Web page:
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The Cambridge History of English and American Literature in 18 Volumes (1907–21).
Volume VI. The Drama to 1642, Part Two.

II. Chapman, Marston, Dekker

§ 13. Eastward Hoe

The Dutch Courtezan, though a capital play, is surpassed by Eastward Hoe, but, since the drama was written in conjunction with Chapman and Jonson, the entire credit for this brilliant and delightful performance cannot be claimed for Marston. While it might not be difficult to assign with some confidence certain scenes to each of these writers, the attempt exactly to apportion their respective contributions would lead to a succession of unverifiable conjectures. All must share in the praise due to it, as all were partakers in the misfortune to which it led. It was written shortly after the accession of James I to the throne of England, and contained sarcastic references to the multitude of needy Scottish adventures who came south with their king, and many of whom successfully claimed place and fortune. Stage jesting at the expense of Scottish men and manners had been complained of to lord Burghley by the English agent at the Edinburgh court in 1598, and it had now become possible to deal with it. Attention was called by Sir James Graham, who may himself have been glanced at in the play, to a passage in the third act, in which captain Seagull remarks:

  • But as for them [the Scots] there are no greater friends to Englishmen and England, when they are out on’t, in the world, than they are. And for my part, I would a hundred thousand of ’hem were there, for we are all one countrymen now, ye know, and we should find ten times more comfort of them there than we do here.
  • The consequences of the mild freedom of comment which the dramatists here allowed themselves was related by Ben Jonson to Drummond—
  • He was dilated by Sir James Murray to the King, for writing something against the Scots, in a play Eastward Hoe, and voluntarily imprisoned himself with Chapman and Marston, who had written it amongst them. The report was, that they should then [have] had their ears cut and noses. After their delivery, he banqueted all his friends; there was Camden, Selden and others; at the midst of the feast his old mother dranke to him, and shew him a paper which she had (if the sentence had taken execution) to have mixed in the prisson among his drinke, which was full of lustie strong poison, and that she was no churle, she told, she minded first to have drunk of it herself.
  • Some copies of the play, of which several editions appeared in 1605, omit the matter complained of, and other slight variations are to be found in the extant copies. A version by Tate was acted in 1685 under the title Cuckold’s Haven, or An Alderman no Conjurer. As a picture of city life, Eastward Hoe has no superior in our dramatic history. The old goldsmith Touchstone, with his wife and daughters, and the idle and the industrious apprentice, form an admirable and life-like group, which instantly engages interest and attention. The reckless and extravagant Sir Petronel Flush, burning to repair his fortunes and escape his creditors by a treasure seeking voyage to Virginia, and ravished by Seagull’s account of its wealth, declares:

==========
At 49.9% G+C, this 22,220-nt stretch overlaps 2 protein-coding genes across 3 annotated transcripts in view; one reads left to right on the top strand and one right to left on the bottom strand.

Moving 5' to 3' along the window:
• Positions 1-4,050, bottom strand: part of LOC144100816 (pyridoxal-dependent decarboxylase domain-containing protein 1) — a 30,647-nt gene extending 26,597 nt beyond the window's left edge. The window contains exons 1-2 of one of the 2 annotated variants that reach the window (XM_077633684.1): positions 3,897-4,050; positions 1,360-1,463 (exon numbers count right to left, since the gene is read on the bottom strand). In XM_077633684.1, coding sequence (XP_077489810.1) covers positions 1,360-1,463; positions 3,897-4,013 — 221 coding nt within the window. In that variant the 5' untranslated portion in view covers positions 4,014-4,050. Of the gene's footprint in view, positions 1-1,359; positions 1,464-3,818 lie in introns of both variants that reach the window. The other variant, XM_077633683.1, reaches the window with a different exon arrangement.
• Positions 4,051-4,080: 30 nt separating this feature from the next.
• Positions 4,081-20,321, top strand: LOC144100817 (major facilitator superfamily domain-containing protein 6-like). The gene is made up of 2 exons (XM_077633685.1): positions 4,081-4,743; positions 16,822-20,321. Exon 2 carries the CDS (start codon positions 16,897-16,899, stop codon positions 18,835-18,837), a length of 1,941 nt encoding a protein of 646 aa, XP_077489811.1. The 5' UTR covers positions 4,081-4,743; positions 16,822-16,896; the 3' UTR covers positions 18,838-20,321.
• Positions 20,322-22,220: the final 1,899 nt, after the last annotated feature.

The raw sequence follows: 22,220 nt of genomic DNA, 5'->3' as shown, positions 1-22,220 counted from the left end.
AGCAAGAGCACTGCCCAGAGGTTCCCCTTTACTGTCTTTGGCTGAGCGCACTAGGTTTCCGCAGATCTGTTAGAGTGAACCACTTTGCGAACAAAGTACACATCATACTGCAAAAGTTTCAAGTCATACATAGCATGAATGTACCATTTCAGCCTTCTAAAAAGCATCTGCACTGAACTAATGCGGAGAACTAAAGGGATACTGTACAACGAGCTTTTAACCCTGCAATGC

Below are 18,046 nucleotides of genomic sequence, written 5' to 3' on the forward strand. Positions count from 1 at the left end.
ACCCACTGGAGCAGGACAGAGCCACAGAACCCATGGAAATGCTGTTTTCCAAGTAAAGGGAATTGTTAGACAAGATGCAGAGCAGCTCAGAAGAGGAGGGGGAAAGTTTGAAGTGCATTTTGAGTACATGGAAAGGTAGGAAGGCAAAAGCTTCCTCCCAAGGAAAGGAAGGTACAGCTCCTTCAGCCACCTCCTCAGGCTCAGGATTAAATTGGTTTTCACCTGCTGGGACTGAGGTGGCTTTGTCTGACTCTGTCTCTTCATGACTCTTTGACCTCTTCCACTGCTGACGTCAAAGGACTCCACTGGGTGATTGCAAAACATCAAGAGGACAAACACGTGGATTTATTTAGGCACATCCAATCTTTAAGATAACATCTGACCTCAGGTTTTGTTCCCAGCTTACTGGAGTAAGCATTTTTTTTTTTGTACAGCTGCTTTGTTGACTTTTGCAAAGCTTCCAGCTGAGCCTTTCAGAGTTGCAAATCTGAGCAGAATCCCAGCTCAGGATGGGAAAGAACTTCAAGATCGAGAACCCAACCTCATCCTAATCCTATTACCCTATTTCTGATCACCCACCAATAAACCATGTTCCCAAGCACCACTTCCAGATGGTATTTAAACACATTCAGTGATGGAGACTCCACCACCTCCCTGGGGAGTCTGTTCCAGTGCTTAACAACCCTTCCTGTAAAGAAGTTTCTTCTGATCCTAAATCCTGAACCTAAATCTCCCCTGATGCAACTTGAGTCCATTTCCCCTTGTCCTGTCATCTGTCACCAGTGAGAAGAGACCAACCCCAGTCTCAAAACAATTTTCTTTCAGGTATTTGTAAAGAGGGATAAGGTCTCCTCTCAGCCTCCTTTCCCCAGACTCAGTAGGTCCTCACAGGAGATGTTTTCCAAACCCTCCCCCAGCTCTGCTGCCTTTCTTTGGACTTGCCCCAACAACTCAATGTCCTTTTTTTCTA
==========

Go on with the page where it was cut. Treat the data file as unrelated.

• I tell thee, golde is more plentiful there than copper is with us … all the chaines with which they chaine up their streets are massie gold; all the prisoners they take are feterd in gold; and for rubies and diamonds, they go forth on holydayes and gather ’hem by the sea-shore.
  • This adventurer, with his companions, gives the authors an admirable opportunity for depicting the shifty society of the city which lives by its wits, and a vivid contrast is thus furnished to the household of the honest tradesman. The plot is complicated by intrigue, and well managed, the action has a lively movement and the conclusion contrives “to reconcile us to ourselves and to human nature.” Few Elizabethan comedies can be praised so unreservedly as this.

    “Comedies are writ to be spoken, not read; remember the life of these things consists in action,” remarks the author in the preface to his play entitled Parasitaster, Or The Fawne (printed in two editions 1606), and certainly, though no doubt fairly successful on the stage, this drama has no great literary merit. The chief character, duke Hercules, appears in disguise at the court of Urbino, whither he has sent his son as an ambassador of love, and the situation reminds us of The Malcontent. The heroine, Dulcimel, is of the type already portrayed in Crispinella (The Dutch Courtezan) and Rossaline in Antonio and Mellida, the gay, sparkling and vivacious damsel, who holds her own in the company of men. In Beatrice, the sister of Crispinella, and in Mildred (Eastward Hoe) we have another of Marston’s favourite types of feminine character, the good, simple girl, modest and affectionate. Marston is not rich in female types, and if we add, to those mentioned, the strong-willed passionate woman who appears in some of his tragedies, we exhaust his range. The story is taken from the third novel of the third day of The Decameron; but the idea is an old one and had already been employed by Terence in his Adelphi.